UK to push US to extend Afghan evacuation deadline as relations fray
The UK will offer its “complete support” to the US if Joe Biden opts to extend the deadline for withdrawing troops from Afghanistan after the evacuation situation in Kabul worsened.
It comes as the Ministry of Defence (MoD) said seven Afghan civilians had died in the chaotic crowds outside the city’s international airport.
Defence Secretary Ben Wallace, in what is likely to be read as a plea to Washington, said “no nation will be able to get everyone out” of the Taliban-controlled country, with the US president’s August 31 target date making the rescue mission even more time pressured.
Writing for the Mail on Sunday, the Cabinet minister said: “If the US timetable remains, we have no time to lose to get the majority of the people waiting out.
“Perhaps the Americans will be permitted to stay longer, and they will have our complete support if they do.”
Relations between the UK and US are under strain, with former prime minister Tony Blair – who was in Downing Street when Britain sent troops into Afghanistan 20 years ago in the wake of 9/11 – accusing Mr Biden of deciding to pull out of the central Asian country with “little or no consultation”, branding the move “imbecilic”.
According to the Sunday Times, Foreign Secretary Dominic Raab – who is once again in the spotlight over his decision to remain on holiday as the Taliban advanced on Kabul – is seeking to speak to his opposite number, US Secretary of State Antony Blinken, to discuss extending the end-of-the-month deadline.
It comes as the situation around Kabul airport took a turn for the worse, with The Independent reporting that four Afghan women were crushed to death on Saturday as they sought to access the airfield where military repatriation flights are leaving from.
Mr Wallace confirmed there were “too many people in the airport” on Saturday, forcing the US side of the operation to suspend access.
A MoD spokeswoman stressed that neither UK flights nor processing were affected by the pause, however.
In a separate statement on Sunday, an MoD spokesperson confirmed the deaths of seven people in the airport’s crowds and added: “Conditions on the ground remain extremely challenging but we are doing everything we can to manage the situation as safely and securely as possible.”
There were further worrying reports about the treatment of Britons and Afghans who supported UK efforts in the country who are trying to escape.
Shadow foreign secretary Lisa Nandy shared a letter on social media that she had sent Mr Raab about the “crisis” facing evacuees, as she sought additional assistance for those on the ground.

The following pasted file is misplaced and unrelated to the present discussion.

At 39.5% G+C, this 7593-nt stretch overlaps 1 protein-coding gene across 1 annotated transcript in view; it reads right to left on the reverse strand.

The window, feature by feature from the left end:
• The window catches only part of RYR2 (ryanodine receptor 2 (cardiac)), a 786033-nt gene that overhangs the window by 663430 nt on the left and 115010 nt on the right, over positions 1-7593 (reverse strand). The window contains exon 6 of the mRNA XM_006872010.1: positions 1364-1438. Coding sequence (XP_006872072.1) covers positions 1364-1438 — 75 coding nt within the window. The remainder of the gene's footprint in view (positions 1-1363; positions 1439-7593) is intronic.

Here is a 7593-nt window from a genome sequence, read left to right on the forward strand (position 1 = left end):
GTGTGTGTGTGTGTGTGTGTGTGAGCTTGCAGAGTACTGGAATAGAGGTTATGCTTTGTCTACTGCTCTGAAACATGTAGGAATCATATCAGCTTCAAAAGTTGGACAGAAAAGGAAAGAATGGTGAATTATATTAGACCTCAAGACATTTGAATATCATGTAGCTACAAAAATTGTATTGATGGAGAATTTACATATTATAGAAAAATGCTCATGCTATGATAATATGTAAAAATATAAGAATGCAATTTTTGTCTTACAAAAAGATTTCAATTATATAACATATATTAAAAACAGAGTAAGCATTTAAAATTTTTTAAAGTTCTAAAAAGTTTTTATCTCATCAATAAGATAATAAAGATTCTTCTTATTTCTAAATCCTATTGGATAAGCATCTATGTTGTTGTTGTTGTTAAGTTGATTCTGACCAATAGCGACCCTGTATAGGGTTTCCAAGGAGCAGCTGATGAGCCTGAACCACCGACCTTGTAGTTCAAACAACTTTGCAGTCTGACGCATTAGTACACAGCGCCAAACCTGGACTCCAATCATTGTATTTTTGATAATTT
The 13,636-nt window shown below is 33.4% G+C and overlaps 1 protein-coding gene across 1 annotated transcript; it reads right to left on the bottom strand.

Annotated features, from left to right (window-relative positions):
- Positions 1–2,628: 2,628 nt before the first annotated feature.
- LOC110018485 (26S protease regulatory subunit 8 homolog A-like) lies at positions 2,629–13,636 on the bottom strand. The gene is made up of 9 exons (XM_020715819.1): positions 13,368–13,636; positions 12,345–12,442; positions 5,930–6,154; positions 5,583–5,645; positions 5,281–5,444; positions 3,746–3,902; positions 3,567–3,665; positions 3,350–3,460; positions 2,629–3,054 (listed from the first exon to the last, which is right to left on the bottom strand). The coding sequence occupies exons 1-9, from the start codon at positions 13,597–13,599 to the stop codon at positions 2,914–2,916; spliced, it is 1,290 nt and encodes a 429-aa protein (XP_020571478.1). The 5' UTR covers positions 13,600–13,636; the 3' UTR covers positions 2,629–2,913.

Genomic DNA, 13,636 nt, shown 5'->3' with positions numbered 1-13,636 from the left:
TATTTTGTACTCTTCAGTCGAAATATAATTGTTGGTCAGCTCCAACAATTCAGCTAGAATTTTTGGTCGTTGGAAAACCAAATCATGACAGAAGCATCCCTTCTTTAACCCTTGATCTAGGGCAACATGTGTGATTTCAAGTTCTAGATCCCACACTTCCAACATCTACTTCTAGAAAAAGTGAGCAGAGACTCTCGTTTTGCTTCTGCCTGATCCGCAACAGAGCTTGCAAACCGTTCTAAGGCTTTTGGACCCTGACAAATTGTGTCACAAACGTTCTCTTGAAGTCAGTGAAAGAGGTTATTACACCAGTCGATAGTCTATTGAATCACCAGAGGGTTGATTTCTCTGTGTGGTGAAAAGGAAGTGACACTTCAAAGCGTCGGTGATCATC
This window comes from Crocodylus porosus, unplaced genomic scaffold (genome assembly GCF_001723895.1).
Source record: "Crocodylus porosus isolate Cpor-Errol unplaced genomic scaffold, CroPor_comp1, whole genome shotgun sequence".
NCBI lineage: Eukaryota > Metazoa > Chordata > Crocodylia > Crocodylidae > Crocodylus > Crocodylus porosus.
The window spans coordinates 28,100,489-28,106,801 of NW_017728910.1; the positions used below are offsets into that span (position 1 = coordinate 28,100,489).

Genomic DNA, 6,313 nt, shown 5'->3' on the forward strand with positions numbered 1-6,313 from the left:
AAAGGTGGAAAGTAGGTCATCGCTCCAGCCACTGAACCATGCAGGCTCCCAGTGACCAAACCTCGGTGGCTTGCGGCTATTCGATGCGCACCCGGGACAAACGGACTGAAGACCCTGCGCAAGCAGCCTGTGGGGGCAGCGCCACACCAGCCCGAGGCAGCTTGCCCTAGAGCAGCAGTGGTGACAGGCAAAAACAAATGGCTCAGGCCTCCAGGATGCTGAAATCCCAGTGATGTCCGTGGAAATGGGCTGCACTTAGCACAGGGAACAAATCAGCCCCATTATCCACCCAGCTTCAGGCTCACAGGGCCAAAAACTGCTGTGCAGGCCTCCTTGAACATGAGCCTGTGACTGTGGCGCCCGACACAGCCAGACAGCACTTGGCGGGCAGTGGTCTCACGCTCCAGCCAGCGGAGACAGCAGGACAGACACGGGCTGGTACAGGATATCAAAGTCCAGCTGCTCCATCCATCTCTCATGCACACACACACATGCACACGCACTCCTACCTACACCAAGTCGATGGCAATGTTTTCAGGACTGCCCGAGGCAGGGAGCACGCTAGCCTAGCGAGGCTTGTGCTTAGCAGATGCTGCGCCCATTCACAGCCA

The senior Opposition figure said Labour MPs had been hearing of people being “shot at, beaten and raped” while they wait to be called forward at the airport, while the Baron Hotel in the city, where many British nationals are being told to travel to for processing, is being blockaded by the Taliban.
Ms Nandy asked whether Nato allies could put in place a “military policing operation” at the gates of Hamid Karzai International Airport or within the internal processing zone to protect those waiting.
Meanwhile, the US embassy in Afghanistan recommended US citizens avoid travelling to Kabul airport “because of potential security threats outside the gates” being linked to the so-called Islamic State.
Sir Laurie Bristow, the British ambassador to Afghanistan who has stayed in the capital to help process applications, said the rescue effort was “without a doubt the biggest international challenge I have worked on as a diplomat”.
The Ministry of Defence confirmed that the Operation Pitting evacuation mission is being supported by 1,000 British troops – including Paras from 16 Air Assault Brigade – with nearly 4,000 people repatriated from Afghanistan since August 13.
In his article, the Defence Secretary appeared to recommend that any Afghans left behind once troops exit the country should head for the borders where “processing hubs across the region outside Afghanistan” will be set up for those who Britain has “an obligation to bring to this country”.
Back home, the Foreign Secretary was facing further revelations about his decision to remain on holiday in Crete while the Taliban circled Kabul, with claims he stayed abroad despite being told to return to the UK.
The Sunday Times reported that Mr Raab was ordered home from his trip by Downing Street on August 13 but stayed for two more days at his five-star hotel on the Greek island because Boris Johnson told him he could.
The newspaper quotes a senior government official as saying there was a “sense of disbelief” in No 10 when the Cabinet minister was not present in person for talks on Sunday, adding: “He seems to have nobbled Boris after he was told to come back.”
The Foreign Secretary returned to the UK on Monday after Kabul had fallen to the militants.
The Prime Minister has already had to give Mr Raab his backing once after he found himself in the firing line over his handling of the unfolding situation.
It emerged he delegated a call about repatriating Afghan interpreters, while away on August 13, to a junior minister – a decision that resulted in the phone conversation with the Afghan foreign minister not taking place and possibly delaying taking them to safety.
Responding to the latest holiday allegations, Labour’s Ms Nandy said: “It’s staggering that the Foreign Secretary found the time to pick up the phone to lobby the Prime Minister to extend his own holiday, but refused to call the Afghan government in the hours before Kabul fell to the Taliban.”Published: by Radio NewsHub